7.7.14

Family Mission Trips- How to Prepare Your Children

by Sally Matheny
 
Take Your Family on a Mission Trip!
     In making your summer plans, have you considered a family mission trip?  
     A trip planned for serving others, rather than ourselves, puts our faith into action.  When we practice sacrificial giving and serving, our faith grows. Flexibility and working as a team strengthens the family. Leaning to trust God with the details, and most of all, the results of our efforts, trains us for further service.
    
    

     If you choose to adventure on a mission trip, here are a few helpful tips on how to prepare your children.

Prayer
     Essential for a successful trip, with all its details and decisions, is earnest prayer. Through prayer and discussion, focus on the purpose of the trip. Remind one another of the Great Commission and everyone’s need for Christ. Pray continually for the people your family will serve. Every detail—the victories and the snags—are entrusted to God.

Bible Study
Share scriptures on serving
others.
     During family devotion times, include scriptures on serving others.    
     Regularly share with one another how God is working in your life and it will become easier to conduct these same conversations with those outside of your home. Give older children opportunities to practice sharing their faith in a comfortable environment before stretching beyond their comfort zones.
     Remind the family of how God works through our weaknesses. Recall Moses, Paul, and people of today who have reached others through the power of God. God enables ordinary people to do extraordinary things.

 Destination
     Whether it is within or outside the United States, research the culture of the area you will serve. Host a special family night. Serve foods commonly served there. Watch a movie or read a book about the area.
     Show your children the destination on a map. If possible, let them highlight your travel route and allow them to take this map on the trip.
     Discuss how this is not a vacation. It’s not all about our comfort and pleasure. While there will be fun moments, the focus is on the mission.

Packing
     Allow children to help with some of the packing. If there is a required packing list, let children help check off items. Give them choices, when possible—even if it’s between two colors of shirts. This will be another opportunity for children (and parents!) to practice flexibility and sacrifice.
     Will you be taking items to the people you will be serving? This may be Bibles, VBS materials, candy, or other supplies. Enlist the help of your children in collecting and packing the items.

Traveling
     Pack a backpack of items to keep your child entertained during travel. Consider small toys, card games, art supplies and snacks. Pull out that map with the highlighted travel route. Allow children to trace over the line as the trip progresses, circling areas of interest.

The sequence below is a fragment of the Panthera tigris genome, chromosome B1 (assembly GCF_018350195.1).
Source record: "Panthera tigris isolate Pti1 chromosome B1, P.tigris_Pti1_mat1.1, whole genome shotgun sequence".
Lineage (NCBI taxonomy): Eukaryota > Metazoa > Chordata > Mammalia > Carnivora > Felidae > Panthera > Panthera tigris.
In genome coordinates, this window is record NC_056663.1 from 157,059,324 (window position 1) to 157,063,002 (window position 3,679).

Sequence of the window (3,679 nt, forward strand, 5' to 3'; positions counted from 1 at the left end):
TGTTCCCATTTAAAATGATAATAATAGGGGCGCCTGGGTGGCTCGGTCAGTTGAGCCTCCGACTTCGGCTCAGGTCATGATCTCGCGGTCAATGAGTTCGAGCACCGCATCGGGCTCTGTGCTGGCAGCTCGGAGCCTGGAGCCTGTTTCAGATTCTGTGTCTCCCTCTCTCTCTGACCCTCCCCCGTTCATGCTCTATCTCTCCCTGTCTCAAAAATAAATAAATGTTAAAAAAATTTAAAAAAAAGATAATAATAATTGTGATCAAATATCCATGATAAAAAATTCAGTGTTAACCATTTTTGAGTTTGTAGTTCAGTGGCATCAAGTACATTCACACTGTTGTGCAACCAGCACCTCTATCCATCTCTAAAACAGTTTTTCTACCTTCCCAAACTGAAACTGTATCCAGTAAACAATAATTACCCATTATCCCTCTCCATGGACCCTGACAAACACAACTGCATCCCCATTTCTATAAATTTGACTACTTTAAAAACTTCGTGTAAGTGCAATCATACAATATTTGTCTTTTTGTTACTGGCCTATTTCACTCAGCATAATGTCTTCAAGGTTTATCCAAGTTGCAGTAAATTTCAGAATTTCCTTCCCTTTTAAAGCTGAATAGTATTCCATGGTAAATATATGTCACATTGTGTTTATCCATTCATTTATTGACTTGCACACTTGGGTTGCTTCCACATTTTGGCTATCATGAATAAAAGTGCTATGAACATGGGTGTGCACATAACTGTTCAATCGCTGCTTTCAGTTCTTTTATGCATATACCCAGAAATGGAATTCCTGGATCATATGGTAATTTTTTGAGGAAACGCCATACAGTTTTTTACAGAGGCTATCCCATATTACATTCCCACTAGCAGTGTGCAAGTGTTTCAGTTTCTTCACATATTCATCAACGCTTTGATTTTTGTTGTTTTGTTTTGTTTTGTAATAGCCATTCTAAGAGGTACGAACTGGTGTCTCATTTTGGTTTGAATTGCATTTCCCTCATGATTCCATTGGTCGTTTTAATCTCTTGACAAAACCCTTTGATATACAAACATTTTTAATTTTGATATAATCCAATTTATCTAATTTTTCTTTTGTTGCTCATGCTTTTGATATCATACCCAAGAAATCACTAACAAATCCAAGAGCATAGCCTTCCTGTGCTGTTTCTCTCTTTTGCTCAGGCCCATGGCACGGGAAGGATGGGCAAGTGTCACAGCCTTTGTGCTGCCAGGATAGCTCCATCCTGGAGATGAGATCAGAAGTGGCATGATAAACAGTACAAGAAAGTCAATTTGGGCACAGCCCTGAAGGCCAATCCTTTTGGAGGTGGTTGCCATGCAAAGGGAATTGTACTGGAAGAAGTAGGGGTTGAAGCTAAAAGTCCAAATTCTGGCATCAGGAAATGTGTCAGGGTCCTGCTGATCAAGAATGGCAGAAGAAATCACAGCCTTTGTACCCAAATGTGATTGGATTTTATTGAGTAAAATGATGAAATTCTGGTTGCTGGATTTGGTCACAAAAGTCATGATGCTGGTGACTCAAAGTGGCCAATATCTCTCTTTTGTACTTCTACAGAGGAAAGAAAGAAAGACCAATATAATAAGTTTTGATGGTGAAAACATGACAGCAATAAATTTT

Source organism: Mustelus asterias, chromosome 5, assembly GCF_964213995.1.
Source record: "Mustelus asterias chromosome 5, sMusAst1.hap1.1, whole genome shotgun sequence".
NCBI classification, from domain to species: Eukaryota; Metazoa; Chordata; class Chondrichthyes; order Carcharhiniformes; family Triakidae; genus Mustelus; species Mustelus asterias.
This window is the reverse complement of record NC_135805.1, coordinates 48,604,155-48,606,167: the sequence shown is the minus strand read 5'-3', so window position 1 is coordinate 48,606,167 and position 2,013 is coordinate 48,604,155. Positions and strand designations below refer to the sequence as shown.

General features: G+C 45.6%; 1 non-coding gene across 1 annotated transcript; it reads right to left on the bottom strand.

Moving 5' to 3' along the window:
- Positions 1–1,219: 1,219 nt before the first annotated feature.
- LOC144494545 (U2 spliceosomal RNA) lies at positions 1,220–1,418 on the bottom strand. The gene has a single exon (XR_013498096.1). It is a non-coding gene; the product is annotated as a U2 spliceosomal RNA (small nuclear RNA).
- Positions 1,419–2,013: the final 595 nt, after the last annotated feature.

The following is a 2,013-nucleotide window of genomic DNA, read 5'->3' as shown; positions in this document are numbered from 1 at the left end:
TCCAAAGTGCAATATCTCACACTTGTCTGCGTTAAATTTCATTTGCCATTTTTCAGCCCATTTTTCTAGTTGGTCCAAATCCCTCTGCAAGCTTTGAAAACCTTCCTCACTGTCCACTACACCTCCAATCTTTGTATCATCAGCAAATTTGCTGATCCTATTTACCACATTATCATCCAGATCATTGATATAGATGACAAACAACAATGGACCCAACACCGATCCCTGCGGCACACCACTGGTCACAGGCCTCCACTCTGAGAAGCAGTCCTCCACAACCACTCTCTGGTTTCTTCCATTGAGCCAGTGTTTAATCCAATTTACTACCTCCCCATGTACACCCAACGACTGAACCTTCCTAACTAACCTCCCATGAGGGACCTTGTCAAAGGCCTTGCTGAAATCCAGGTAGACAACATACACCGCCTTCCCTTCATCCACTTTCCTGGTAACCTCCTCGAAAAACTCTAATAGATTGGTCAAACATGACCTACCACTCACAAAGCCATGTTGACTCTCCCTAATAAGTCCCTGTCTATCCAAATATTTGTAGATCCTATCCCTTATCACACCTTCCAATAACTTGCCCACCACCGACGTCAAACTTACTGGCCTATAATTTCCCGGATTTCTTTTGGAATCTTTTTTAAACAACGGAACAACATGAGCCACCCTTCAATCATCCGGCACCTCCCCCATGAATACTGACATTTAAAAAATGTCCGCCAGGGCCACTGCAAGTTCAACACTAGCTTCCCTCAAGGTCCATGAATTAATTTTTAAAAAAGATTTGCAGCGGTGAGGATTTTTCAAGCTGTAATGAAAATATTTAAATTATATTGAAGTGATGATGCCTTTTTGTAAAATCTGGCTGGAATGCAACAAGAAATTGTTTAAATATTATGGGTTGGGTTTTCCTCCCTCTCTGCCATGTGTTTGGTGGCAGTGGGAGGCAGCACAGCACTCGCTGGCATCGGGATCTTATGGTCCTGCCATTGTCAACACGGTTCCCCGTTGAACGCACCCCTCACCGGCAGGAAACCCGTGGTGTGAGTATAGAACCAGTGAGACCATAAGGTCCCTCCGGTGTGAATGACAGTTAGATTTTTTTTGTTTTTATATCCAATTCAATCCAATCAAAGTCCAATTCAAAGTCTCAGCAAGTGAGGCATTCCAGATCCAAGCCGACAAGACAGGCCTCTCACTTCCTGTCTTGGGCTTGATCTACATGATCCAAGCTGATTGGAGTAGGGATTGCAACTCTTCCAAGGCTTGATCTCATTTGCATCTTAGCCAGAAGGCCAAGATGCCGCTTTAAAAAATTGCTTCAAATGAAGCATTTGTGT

Help them collect mementos at each stop. Collect items such as tree leaves, area information from free brochures, and camera shots. When you return home, these can be transferred to a scrapbook or lap book.
     Encourage children to share these with family and friends as a way of testifying to God’s goodness on the trip.
Befriending another child is ministry.

Serving
     If possible, plan service opportunities that include each member of your family. Running errands, assisting with laundry or just befriending another child are areas of ministry. Stress how God uses all things (big and little) for His glory.
Serve with a humble spirit.
     Remind your children they are there to serve others and how to do that in a way pleasing to God. Perhaps role-play appropriate and inappropriate ways (ex. with humbleness and with haughtiness).
     Also, remember to include Jesus. Repairing a roof for someone benefits him now, but sharing Jesus Christ with him offers eternal rewards. Be intentional and pray for opportunities to witness about Christ’s love.

  
Spiritual Warfare
     If your children are old enough to understand good and evil, then they will understand that obstacles and difficulties will arise. Discuss the importance of prayer, staying in the Word, and not giving in when difficulties arise. Before the trip, talk about possible trials and temptations and how the family can help each other.
 
Testing comes when the unexpected
occurs.
     Testing comes when the unexpected occurs. Understand that the spiritually maturity levels vary in each family. Teach by example by showing the fruits of the Spirit: love, joy, peace, forbearance, kindness, goodness, faithfulness, gentleness and self-control.
     Although no one wants difficulties, they produce a wonderful time to grow in our faith.

 



Zeal
Never lacking in zeal.
     Let your love and enthusiasm for the Lord overflow to your children.

    “Be devoted to one another in love. Honor one another above yourselves. Never be lacking in zeal, but keep your spiritual fervor, serving the Lord.  Be joyful in hope, patient in affliction, faithful in prayer.” Romans 12:10-12 (NIV)
     Excited about planning your next family trip? Below are a few links to get you started!


    Has your family ventured on a mission trip together? Share with us your helpful tips!

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